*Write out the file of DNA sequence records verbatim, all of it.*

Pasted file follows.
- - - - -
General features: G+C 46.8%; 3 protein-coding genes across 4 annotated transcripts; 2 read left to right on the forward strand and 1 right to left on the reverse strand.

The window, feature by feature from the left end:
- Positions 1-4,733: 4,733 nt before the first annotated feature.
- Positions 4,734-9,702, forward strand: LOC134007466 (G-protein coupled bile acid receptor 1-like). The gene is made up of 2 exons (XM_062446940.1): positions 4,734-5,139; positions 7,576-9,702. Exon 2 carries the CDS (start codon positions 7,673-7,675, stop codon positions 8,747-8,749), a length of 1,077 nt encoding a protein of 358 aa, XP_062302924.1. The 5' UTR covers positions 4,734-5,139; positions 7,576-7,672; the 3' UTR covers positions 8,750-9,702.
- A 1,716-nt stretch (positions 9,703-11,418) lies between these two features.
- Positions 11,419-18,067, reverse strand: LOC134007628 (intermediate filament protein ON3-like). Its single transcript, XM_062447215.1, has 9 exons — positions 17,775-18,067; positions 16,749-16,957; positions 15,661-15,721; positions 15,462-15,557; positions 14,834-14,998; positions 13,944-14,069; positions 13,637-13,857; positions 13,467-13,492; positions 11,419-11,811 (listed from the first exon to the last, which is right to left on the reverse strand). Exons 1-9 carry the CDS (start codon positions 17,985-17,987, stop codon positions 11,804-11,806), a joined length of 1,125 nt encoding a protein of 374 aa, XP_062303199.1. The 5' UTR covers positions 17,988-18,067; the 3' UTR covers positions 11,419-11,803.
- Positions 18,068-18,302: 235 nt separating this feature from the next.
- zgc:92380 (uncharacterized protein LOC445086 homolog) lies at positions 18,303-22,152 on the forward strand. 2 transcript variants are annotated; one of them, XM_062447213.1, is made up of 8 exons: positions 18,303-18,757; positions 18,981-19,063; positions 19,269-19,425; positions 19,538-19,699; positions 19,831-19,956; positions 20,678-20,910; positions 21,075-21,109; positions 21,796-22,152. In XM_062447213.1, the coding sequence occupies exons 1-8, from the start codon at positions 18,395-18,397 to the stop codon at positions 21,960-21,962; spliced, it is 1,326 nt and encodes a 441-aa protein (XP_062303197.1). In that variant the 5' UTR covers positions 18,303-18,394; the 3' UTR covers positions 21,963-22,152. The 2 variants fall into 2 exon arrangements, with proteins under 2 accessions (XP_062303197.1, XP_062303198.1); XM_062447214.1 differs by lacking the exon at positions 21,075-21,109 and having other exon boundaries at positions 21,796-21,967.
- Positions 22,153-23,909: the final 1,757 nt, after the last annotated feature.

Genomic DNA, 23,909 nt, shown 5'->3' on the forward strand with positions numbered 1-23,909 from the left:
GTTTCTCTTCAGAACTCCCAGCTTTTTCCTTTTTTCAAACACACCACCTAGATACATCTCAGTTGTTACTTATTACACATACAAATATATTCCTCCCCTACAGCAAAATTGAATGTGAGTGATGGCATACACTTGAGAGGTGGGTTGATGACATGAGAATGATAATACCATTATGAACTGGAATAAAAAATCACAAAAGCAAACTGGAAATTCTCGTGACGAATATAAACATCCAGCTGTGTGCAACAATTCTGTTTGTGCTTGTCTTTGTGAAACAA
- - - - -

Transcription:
General features: G+C 46.8%; 3 protein-coding genes across 4 annotated transcripts; 2 read left to right on the forward strand and 1 right to left on the reverse strand.

The window, feature by feature from the left end:
- Positions 1-4,733: 4,733 nt before the first annotated feature.
- Positions 4,734-9,702, forward strand: LOC134007466 (G-protein coupled bile acid receptor 1-like). The gene is made up of 2 exons (XM_062446940.1): positions 4,734-5,139; positions 7,576-9,702. Exon 2 carries the CDS (start codon positions 7,673-7,675, stop codon positions 8,747-8,749), a length of 1,077 nt encoding a protein of 358 aa, XP_062302924.1. The 5' UTR covers positions 4,734-5,139; positions 7,576-7,672; the 3' UTR covers positions 8,750-9,702.
- A 1,716-nt stretch (positions 9,703-11,418) lies between these two features.
- Positions 11,419-18,067, reverse strand: LOC134007628 (intermediate filament protein ON3-like). Its single transcript, XM_062447215.1, has 9 exons — positions 17,775-18,067; positions 16,749-16,957; positions 15,661-15,721; positions 15,462-15,557; positions 14,834-14,998; positions 13,944-14,069; positions 13,637-13,857; positions 13,467-13,492; positions 11,419-11,811 (listed from the first exon to the last, which is right to left on the reverse strand). Exons 1-9 carry the CDS (start codon positions 17,985-17,987, stop codon positions 11,804-11,806), a joined length of 1,125 nt encoding a protein of 374 aa, XP_062303199.1. The 5' UTR covers positions 17,988-18,067; the 3' UTR covers positions 11,419-11,803.
- Positions 18,068-18,302: 235 nt separating this feature from the next.
- zgc:92380 (uncharacterized protein LOC445086 homolog) lies at positions 18,303-22,152 on the forward strand. 2 transcript variants are annotated; one of them, XM_062447213.1, is made up of 8 exons: positions 18,303-18,757; positions 18,981-19,063; positions 19,269-19,425; positions 19,538-19,699; positions 19,831-19,956; positions 20,678-20,910; positions 21,075-21,109; positions 21,796-22,152. In XM_062447213.1, the coding sequence occupies exons 1-8, from the start codon at positions 18,395-18,397 to the stop codon at positions 21,960-21,962; spliced, it is 1,326 nt and encodes a 441-aa protein (XP_062303197.1). In that variant the 5' UTR covers positions 18,303-18,394; the 3' UTR covers positions 21,963-22,152. The 2 variants fall into 2 exon arrangements, with proteins under 2 accessions (XP_062303197.1, XP_062303198.1); XM_062447214.1 differs by lacking the exon at positions 21,075-21,109 and having other exon boundaries at positions 21,796-21,967.
- Positions 22,153-23,909: the final 1,757 nt, after the last annotated feature.

Genomic DNA, 23,909 nt, shown 5'->3' on the forward strand with positions numbered 1-23,909 from the left:
GTTTCTCTTCAGAACTCCCAGCTTTTTCCTTTTTTCAAACACACCACCTAGATACATCTCAGTTGTTACTTATTACACATACAAATATATTCCTCCCCTACAGCAAAATTGAATGTGAGTGATGGCATACACTTGAGAGGTGGGTTGATGACATGAGAATGATAATACCATTATGAACTGGAATAAAAAATCACAAAAGCAAACTGGAAATTCTCGTGACGAATATAAACATCCAGCTGTGTGCAACAATTCTGTTTGTGCTTGTCTTTGTGAAACAA